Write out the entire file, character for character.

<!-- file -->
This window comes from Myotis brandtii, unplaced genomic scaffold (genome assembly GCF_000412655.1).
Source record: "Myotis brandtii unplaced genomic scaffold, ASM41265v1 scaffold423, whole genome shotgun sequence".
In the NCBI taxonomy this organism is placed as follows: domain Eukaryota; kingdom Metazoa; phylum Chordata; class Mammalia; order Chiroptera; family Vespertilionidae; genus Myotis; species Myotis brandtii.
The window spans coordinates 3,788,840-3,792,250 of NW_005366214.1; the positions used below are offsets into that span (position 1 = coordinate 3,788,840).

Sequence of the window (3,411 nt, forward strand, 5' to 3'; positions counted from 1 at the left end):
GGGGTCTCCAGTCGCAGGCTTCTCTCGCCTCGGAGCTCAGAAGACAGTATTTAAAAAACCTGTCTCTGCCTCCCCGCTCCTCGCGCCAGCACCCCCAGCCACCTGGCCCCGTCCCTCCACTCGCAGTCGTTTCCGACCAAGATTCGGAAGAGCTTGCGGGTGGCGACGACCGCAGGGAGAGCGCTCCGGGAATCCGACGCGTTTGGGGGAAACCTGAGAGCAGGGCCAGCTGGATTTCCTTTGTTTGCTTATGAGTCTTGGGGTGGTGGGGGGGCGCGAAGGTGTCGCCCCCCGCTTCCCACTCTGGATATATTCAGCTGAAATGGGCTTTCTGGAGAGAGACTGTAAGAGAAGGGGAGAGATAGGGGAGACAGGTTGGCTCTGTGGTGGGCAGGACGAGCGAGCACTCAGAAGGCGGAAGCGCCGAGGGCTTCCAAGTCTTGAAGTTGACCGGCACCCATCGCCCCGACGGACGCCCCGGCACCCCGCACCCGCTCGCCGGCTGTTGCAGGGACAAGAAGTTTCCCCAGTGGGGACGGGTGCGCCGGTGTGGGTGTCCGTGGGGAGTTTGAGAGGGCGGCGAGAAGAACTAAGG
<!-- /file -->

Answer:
This window comes from Myotis brandtii, unplaced genomic scaffold (genome assembly GCF_000412655.1).
Source record: "Myotis brandtii unplaced genomic scaffold, ASM41265v1 scaffold423, whole genome shotgun sequence".
In the NCBI taxonomy this organism is placed as follows: domain Eukaryota; kingdom Metazoa; phylum Chordata; class Mammalia; order Chiroptera; family Vespertilionidae; genus Myotis; species Myotis brandtii.
The window spans coordinates 3,788,840-3,792,250 of NW_005366214.1; the positions used below are offsets into that span (position 1 = coordinate 3,788,840).

Sequence of the window (3,411 nt, forward strand, 5' to 3'; positions counted from 1 at the left end):
GGGGTCTCCAGTCGCAGGCTTCTCTCGCCTCGGAGCTCAGAAGACAGTATTTAAAAAACCTGTCTCTGCCTCCCCGCTCCTCGCGCCAGCACCCCCAGCCACCTGGCCCCGTCCCTCCACTCGCAGTCGTTTCCGACCAAGATTCGGAAGAGCTTGCGGGTGGCGACGACCGCAGGGAGAGCGCTCCGGGAATCCGACGCGTTTGGGGGAAACCTGAGAGCAGGGCCAGCTGGATTTCCTTTGTTTGCTTATGAGTCTTGGGGTGGTGGGGGGGCGCGAAGGTGTCGCCCCCCGCTTCCCACTCTGGATATATTCAGCTGAAATGGGCTTTCTGGAGAGAGACTGTAAGAGAAGGGGAGAGATAGGGGAGACAGGTTGGCTCTGTGGTGGGCAGGACGAGCGAGCACTCAGAAGGCGGAAGCGCCGAGGGCTTCCAAGTCTTGAAGTTGACCGGCACCCATCGCCCCGACGGACGCCCCGGCACCCCGCACCCGCTCGCCGGCTGTTGCAGGGACAAGAAGTTTCCCCAGTGGGGACGGGTGCGCCGGTGTGGGTGTCCGTGGGGAGTTTGAGAGGGCGGCGAGAAGAACTAAGG